About Poverty

The Canadian Poverty Institute understands poverty to be multi-dimensional involving material, social and spiritual poverty.

 

  • Material poverty exists where people lack access to, or the skills to acquire, sufficient material and financial resources to thrive.
  • Social poverty exists where people are isolated and lack the formal and informal supports necessary to be resilient in times of crisis and change.
  • Spiritual poverty exists where people lack meaning in their lives and connection to a faith community that sustains them.

 

Considering Canada's wealth and resources, a disproportionate number of Canadians are living in poverty. Poverty affects millions of Canadians. Income inequality is growing and recent estimates indicate over 14% of Canadians suffer from low income. Many more live precariously from paycheque to paycheque and are at risk of falling into poverty. Child poverty rates are not declining and food security is an issue for far too many. It is estimated that over 150,000 Canadians are homeless on any given day. The Canadian Poverty Institute exists to seek solutions to these pressing issues.

 

A Few Facts

 

  • In 2011,  Canada ranked 21st out of 27 OECD countries in terms of poverty levels, with 1 in 7 or 4.9 million people living in poverty, including 1.34 million children.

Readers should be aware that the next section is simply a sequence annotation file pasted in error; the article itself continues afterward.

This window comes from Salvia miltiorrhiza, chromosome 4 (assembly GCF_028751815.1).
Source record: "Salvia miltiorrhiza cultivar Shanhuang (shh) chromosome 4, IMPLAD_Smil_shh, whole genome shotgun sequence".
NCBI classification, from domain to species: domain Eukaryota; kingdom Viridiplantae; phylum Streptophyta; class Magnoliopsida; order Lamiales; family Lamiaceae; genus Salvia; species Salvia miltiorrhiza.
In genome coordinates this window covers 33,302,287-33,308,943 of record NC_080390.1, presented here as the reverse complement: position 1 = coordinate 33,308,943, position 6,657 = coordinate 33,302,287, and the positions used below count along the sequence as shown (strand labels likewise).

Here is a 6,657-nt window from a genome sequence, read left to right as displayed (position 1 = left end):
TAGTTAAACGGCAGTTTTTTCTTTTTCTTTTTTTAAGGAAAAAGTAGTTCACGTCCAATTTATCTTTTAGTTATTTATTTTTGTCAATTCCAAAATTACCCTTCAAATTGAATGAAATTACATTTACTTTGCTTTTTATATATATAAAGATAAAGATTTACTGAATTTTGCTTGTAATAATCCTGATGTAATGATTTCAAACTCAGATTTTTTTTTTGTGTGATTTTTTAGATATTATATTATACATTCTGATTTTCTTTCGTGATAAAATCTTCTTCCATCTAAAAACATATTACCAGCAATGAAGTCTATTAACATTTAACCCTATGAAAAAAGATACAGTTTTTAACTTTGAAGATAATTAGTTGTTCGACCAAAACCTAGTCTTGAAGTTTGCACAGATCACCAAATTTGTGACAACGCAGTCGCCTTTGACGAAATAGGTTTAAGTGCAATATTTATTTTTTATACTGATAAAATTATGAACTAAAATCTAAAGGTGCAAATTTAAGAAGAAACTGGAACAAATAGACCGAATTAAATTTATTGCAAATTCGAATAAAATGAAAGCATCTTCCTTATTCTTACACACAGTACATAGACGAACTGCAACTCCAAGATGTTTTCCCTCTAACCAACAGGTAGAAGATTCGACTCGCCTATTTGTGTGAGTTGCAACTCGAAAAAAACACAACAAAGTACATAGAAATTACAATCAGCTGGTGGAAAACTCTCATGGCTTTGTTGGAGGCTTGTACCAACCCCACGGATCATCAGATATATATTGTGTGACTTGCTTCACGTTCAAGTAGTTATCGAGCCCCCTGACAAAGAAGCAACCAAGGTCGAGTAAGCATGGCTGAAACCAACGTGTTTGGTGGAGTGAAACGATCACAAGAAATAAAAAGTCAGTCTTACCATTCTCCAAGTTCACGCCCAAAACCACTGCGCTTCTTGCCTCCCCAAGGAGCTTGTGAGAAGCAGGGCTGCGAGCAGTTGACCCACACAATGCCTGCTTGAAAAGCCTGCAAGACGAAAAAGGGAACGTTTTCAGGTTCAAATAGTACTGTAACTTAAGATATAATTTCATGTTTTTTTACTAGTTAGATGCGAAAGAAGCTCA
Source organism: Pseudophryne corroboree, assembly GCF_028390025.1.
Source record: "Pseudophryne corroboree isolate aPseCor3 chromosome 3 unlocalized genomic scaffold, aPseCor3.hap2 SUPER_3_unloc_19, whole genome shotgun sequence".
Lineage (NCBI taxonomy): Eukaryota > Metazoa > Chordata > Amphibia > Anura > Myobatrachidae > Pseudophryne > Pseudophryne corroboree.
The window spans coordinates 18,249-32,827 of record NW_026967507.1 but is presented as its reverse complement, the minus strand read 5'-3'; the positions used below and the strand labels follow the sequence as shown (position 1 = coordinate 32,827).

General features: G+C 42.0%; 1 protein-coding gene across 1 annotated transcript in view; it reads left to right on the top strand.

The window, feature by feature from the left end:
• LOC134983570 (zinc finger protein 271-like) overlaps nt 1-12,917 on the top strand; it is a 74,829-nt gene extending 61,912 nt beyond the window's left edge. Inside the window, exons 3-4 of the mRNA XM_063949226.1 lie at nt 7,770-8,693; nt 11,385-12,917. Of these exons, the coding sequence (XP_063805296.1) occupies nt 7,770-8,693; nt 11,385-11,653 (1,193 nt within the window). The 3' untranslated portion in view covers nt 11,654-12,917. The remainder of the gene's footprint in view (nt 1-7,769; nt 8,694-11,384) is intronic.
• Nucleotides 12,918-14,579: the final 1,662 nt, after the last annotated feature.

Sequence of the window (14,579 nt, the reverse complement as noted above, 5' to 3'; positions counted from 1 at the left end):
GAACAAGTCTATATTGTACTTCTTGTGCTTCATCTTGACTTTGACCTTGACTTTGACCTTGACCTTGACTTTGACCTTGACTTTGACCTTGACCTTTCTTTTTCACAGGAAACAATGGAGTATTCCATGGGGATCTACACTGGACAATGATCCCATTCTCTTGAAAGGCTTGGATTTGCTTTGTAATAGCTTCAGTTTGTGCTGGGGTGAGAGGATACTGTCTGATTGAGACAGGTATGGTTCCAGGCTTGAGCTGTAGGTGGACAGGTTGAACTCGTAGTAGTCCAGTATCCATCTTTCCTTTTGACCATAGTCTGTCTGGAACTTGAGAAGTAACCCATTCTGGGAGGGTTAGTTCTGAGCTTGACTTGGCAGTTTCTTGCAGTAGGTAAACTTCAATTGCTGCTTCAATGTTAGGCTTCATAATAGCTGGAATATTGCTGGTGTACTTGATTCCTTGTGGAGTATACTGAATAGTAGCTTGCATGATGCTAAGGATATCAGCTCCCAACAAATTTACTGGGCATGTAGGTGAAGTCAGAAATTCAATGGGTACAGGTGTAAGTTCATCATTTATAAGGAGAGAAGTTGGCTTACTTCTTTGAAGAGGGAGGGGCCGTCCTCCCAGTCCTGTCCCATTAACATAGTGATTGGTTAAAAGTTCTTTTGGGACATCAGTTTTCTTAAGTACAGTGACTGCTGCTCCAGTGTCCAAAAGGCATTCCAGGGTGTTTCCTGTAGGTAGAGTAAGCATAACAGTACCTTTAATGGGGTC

• Indigenous peoples in Canada experience the highest levels of poverty: A shocking 1 in 4 Indigenous peoples (Aboriginal, Métis and Inuit) or 25% are living in poverty and 4 in 10 or 40% of Canada’s Indigenous children live in poverty.

 

  • Close to 15% of people with disabilities are living in poverty, 59% of whom are women.

 

  • Female lone-parent families are significantly poorer than all other household types in Canada. 21% of all single mothers are low income compared to just 5.5% of married couples. Women are also more likely to be poor, and generally earn less than men. 

 

  • Racialized communities face high levels of poverty. The 2006 census (the most recent data available) showed that the overall poverty rate for racialized persons was 22% – double the rate of non-racialized persons. In two of Canada’s largest cities, far more than half of all persons living in poverty were from racialized groups: 58% in Vancouver; and 62% in Toronto. 1 in 5 racialized families live in poverty compared to 1 in 20 non-racialized families.